6. Josh – Interesting that you have started in form trainers as a trial way in as I started the very same approach last week . Too early to tell yet but certainly pointed the way to a couple. It will if last week is representative and possibly by it’s very nature throw up more shorter priced horses and a single horse on a roll turned out quickly can skew the figures for a small stable

    1. Hi John, yep interested to see how it goes – more so I suppose to see if it throws up enough winners whereby that approach would be useful as a starting point for further research and trying to home in on the right ones. I could have kept it to my note-pad but I am sure it will throw up the odd winner, as it did yesterday, and hopefully some readers may use it to find a few in the meantime. We shall see. Your 1 horse on a roll point is useful – trainer form theories vary – but there is something to be said for a happy yard etc – and success and breed more success for a short time, until say the handicapper gets moderate horses etc.

  7. Hi Guys

    I’ve been playing around with HRB ( a fantastic bit of kit once you get a handle on it ) and delved a little deeper on a couple of trainers / jockeys that’s been mentioned on here quite a bit and come up with the following stats for 2016 only.

    Keith Dagleish / Philip Makin —- Horses aged between 3 – 6, running over 9f – 10f only, excluding Ascot & Wolverhampton comes up with the following

    Bets Wins Win% P/L(SP) Places Place% Races Race% ROI(SP) P/L(BF) ROI(BF)
    24 12 50 39.06 15 62.5 24 50 162.75 43.78 182.43

    Ruth Carr / James Sullivan ——- Horses aged 5 years only, priced up to 7/1, running at Ayr, Carlisle, Catterick, Musselburgh, Redcar, Southwell & Wetherby

    Bets Wins Win% P/L(SP) Places Place% Races Race% ROI(SP) P/L(BF) ROI(BF)
    16 7 43.75 23.2 10 62.5 16 43.75 145 24.53 153.28

    Hope this helps

  8. Hi Josh…..Secret City is an old tracker for me….I think it stands a good chance if he can catch them late..has to be just right though. I recall putting a ? mark against the age 10yo. But I’ve had a wager at 9s……lol.
    Hope springs eternal as they say…lol

    1. Hi Tony, yep a tricky one with these sprinters – in terms of age. They do go in and it is very much about a look at the oppo I think – there is only one really unexposed one in here which helps – and he has been running well enough. Tricky to take a punt when they appear to be completely out of form, and maybe regressive. I don’t think that is the case with him yet. But, of course there will always be younger legs against him – a case of hoping the trainer can place him well etc. I thought he looked worth a go today in what are perfect conditions to my eye. He isn’t exactly strong in the market though, with some money having come for theirs in the 5.30. We shall see!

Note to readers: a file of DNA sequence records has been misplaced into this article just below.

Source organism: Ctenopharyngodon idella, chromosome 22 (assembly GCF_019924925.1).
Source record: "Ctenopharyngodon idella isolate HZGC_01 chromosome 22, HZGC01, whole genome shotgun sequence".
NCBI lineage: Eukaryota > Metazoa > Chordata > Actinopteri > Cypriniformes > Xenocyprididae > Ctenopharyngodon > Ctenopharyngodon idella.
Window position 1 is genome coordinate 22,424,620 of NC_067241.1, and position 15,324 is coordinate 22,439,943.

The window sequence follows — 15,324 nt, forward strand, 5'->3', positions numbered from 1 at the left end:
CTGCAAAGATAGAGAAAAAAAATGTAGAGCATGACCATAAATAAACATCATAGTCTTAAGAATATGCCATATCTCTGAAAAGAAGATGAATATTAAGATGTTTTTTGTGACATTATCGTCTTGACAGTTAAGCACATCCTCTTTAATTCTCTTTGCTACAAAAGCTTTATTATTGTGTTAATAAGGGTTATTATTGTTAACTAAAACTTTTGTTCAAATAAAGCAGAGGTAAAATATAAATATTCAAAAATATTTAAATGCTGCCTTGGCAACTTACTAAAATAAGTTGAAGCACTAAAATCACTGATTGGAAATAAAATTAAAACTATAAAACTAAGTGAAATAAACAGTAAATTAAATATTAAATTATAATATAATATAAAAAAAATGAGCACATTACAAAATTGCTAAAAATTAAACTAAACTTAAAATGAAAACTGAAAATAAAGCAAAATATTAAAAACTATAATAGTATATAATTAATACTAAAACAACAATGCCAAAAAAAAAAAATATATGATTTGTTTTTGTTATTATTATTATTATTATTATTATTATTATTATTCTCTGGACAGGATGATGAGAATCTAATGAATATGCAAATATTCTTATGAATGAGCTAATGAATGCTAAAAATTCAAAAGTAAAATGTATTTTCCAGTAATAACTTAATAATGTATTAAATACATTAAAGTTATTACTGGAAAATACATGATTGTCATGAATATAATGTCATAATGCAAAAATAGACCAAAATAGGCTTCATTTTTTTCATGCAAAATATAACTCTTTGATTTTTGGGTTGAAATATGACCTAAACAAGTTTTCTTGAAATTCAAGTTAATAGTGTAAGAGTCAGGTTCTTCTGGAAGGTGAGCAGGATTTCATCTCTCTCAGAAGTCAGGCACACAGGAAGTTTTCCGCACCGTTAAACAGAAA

9. Sorry about the format it seems to have moved when i posted lol….

    Should read
    A) bets 24, wins 12, win % 50, P/L(SP) 39.06, Places 15, Place % 62.5, Races 24, Race % 50, ROI(SP) 162.75, P/L(BF) 43.78, ROI(BF) 182.43
    B) bets 16, wins 7, win % 43.75, P/L(SP) 23.2, Places 10, Place % 62.5, Races 16, Race % 43.75, ROI(SP) 145, P/L(BF) 24.53, ROI(BF) 153.28


    1. Hi Steve,

      Excellent bit of research there and couple of observations If I may.

      Totally agree about the utility of Horseracebase (HRB) for system building and your right when you say it can take a bit of time to get a handle on it but the work you put in reaps rewards.

      I am just putting together some notes for an article I am writing about Actual & Expected (A/E) and the Chi Score’s and their importance when building systems. I like the fact that you haven’t used to many filters and the filters you have used make perfect sense to me.

      I have had a look at the two Trainer/Jockey combinations and they look fairly interesting from both the A/E & Chi Score and even if you take out the 2016 figures the systems have been profitable and they look progressive which is always a good start. I thought In would add both the A/E and Chi Score for both of them:

      1. Keith Dalgleish/ Philip Makin :
      2016 A/E 2:6 (1.37 in the past 5 years) &
      2016 Chi Score 14.66 ( 0.84 not including 2016 figs)

      2. Ruth Carr/James Sullivan
      2016 A/E 1.72 (1.52 not including 2016 figs)
      2016 Chi Score .7.83 (3.07 not including 2016 figs)

      The Keith Dalgleish/Philip Makin one fits in nicely with one I have with the same combination using good or good to firm : :
      Keith Dalgleish/Philip Makin
      Fla Turf Only
      Good or Good to Firm only
      Age 3 to 6
      Distance 1m to 1m 2f

      Since the duo have teamed on regular basis the above is 26/78 33% +113.42 44 places 56% A/E 1.85 Chi Score 12.42 and the 2016 figures are 8/32 36% +45.63 15 places 68% A/E 2.11 Chi Score 5.61.

      I will post any qualifiers for the above on here.

      Anyway Steve I hope you will post more stats that you find on HRB 🙂 I know I will if Josh doesn’t mind.;)

      1. Ah, well its discussions/comments like this that make this blog what it is i think! Posts like this are always welcome, no problem at all.
        I for one would be interested in reading your thoughts about Chi scores etc – I think some of my systems need some work!! Cheers. Josh

        p.s I do like the personal approach if possible, first names help 🙂

        1. It’s John btw….. and keep up the good work an excellent blog and a community with plenty of knowledge 🙂